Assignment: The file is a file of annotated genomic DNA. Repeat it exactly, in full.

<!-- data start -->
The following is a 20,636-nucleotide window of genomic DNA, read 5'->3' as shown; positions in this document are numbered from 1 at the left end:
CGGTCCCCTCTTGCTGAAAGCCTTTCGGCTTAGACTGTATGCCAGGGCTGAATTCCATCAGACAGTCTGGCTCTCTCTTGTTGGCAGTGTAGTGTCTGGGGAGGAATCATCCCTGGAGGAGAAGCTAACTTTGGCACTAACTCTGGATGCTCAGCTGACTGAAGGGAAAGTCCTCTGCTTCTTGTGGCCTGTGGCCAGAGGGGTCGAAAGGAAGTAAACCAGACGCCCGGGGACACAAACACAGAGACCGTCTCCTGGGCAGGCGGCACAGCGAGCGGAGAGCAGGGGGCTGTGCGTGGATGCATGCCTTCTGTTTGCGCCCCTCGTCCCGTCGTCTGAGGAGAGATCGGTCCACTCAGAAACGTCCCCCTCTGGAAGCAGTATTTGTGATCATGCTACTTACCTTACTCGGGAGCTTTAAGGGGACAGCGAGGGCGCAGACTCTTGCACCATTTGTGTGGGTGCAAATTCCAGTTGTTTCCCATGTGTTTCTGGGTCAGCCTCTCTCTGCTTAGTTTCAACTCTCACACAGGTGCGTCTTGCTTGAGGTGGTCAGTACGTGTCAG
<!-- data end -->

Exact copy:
The following is a 20,636-nucleotide window of genomic DNA, read 5'->3' as shown; positions in this document are numbered from 1 at the left end:
CGGTCCCCTCTTGCTGAAAGCCTTTCGGCTTAGACTGTATGCCAGGGCTGAATTCCATCAGACAGTCTGGCTCTCTCTTGTTGGCAGTGTAGTGTCTGGGGAGGAATCATCCCTGGAGGAGAAGCTAACTTTGGCACTAACTCTGGATGCTCAGCTGACTGAAGGGAAAGTCCTCTGCTTCTTGTGGCCTGTGGCCAGAGGGGTCGAAAGGAAGTAAACCAGACGCCCGGGGACACAAACACAGAGACCGTCTCCTGGGCAGGCGGCACAGCGAGCGGAGAGCAGGGGGCTGTGCGTGGATGCATGCCTTCTGTTTGCGCCCCTCGTCCCGTCGTCTGAGGAGAGATCGGTCCACTCAGAAACGTCCCCCTCTGGAAGCAGTATTTGTGATCATGCTACTTACCTTACTCGGGAGCTTTAAGGGGACAGCGAGGGCGCAGACTCTTGCACCATTTGTGTGGGTGCAAATTCCAGTTGTTTCCCATGTGTTTCTGGGTCAGCCTCTCTCTGCTTAGTTTCAACTCTCACACAGGTGCGTCTTGCTTGAGGTGGTCAGTACGTGTCAG